Nutraceuticals for Dissolving Nephrolites in Cats
Background: Nephrolithiasis is a condition frequently observed in felines, with or without concomitant chronic kidney disease, constituting the major cause of ureteral obstruction and causing progressive damage to the renal parenchyma. About 90% of nephrolites are composed of calcium oxalate, which cannot dissolve, and its incidence has increased substantially in recent years, along with its recurrence. There are functional foods known as nutraceuticals provides health benefits such as renoprotection. Due to these benefits and the high prevalence of nephrolithiasis in feline species, the present study aimed to evaluate the efficacy of the association of some nutraceuticals in the dissolution of nephrolites.
Materials, Methods & Results: The included cats had an ultrasound diagnosis of nephrolithiasis that, on clinical examination, showed: (i) the absence of previous or concomitant treatment for urinary infections and/or vesical and renal lithiasis; (ii) absence of genitourinary clinical manifestations; (iii) absence of obstructive processes; and (iv) absence of concomitant ureterolithiasis. We separated 51 cats with nephrolithiasis into 2 groups: control (n = 12) and study (n = 39). The control group received a placebo and the study group, nutraceuticals (magnesium chelate, resveratrol, vitamin K2, docosahexaenoic acid, and eicosapentaenoic acid). Laboratory tests (blood and urine) and abdominal imaging (ultrasound) were performed at day 0 and 30 days after enrollment. Monitoring the therapeutic efficacy in both groups was performed on day 30 for the CG and on days 30, 60, and 90 for the EG. The CG cats, after this step, were referred to surgery or to the EG, with prior authorization from their tutors. The diameter of nephrolites was significantly different before and after treatment, indicating a reduction in nephroliths over time. During the use of the nutraceutical formulation by the EG and use of placebo by the CG, there were no clinical and/or laboratory manifestations of side effects.
Discussion: The dissolution of nephrolites was correlated with the synergism promoted by the combination of nutraceuticals and not with the individual beneficial action of each nutraceutical since nutraceuticals have individually been used in isolation for a long time in veterinary medicine without having yielded the same benefit. Those undissolved were attributed to a different type of mineral composition than the one associated with the nutraceutical compound in this study, such as struvite or ammonium urate, of mixed composition or comprising solidified dried blood, which has shown an increasing increase in use in recent years. The dissolution of nephrolites was correlated with the synergism promoted by the combination of nutraceuticals and not with the individual beneficial action of each nutraceutical since nutraceuticals have individually been used in isolation for a long time in veterinary medicine without having yielded the same benefit. The undissolved nephrolites were attributed to the nephrolites that obtained partial dissolution at the end of 90 days, in that they possibly needed a longer time to obtain complete dissolution or that they present another mineral composition in their nucleus; that is, it is a compound-type urolith. The nutraceutical compound proved to be effective in the dissolution of nephrolites in the cats included in this study, and the time of use (up to 90 days) showed no negative influence on the clinical or laboratory tests during the entire treatment period.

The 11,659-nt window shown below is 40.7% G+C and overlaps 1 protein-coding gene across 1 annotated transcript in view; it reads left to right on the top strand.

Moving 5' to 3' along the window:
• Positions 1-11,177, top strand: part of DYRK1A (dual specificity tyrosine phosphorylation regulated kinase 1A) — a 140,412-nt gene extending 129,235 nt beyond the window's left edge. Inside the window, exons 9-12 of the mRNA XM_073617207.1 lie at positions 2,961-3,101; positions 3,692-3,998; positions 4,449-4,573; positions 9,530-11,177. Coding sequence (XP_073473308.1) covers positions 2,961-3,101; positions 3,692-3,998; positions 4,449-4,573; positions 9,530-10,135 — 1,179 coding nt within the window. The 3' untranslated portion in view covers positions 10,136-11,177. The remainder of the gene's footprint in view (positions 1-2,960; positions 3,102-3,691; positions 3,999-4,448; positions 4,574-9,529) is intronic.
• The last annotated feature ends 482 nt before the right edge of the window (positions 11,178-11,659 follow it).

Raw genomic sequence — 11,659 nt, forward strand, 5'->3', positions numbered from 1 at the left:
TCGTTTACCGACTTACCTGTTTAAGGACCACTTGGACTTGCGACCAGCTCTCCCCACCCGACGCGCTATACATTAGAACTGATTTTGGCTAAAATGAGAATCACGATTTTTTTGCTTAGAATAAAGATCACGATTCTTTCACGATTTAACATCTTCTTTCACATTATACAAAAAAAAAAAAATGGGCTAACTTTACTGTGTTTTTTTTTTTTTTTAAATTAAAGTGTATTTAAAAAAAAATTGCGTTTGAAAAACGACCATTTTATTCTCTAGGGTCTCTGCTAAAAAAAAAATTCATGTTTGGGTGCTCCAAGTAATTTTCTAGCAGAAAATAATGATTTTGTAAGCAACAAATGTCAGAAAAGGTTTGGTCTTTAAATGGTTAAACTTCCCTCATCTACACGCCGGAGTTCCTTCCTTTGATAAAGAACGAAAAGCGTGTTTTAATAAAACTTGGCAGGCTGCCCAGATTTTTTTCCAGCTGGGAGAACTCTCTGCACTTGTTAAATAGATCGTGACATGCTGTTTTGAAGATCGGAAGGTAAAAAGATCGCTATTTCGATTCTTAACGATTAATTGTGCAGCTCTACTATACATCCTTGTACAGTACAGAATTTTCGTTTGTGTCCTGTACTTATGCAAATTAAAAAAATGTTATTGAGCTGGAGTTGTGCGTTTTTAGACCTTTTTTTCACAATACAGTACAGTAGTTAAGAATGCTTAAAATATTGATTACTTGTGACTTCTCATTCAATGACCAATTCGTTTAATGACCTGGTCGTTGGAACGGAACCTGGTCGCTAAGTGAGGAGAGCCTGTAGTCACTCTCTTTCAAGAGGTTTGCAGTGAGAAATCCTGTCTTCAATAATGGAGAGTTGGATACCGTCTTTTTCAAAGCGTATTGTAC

Keywords: cats, food supplement, functional foods, natural products, nephrolithiasis, nutraceuticals.
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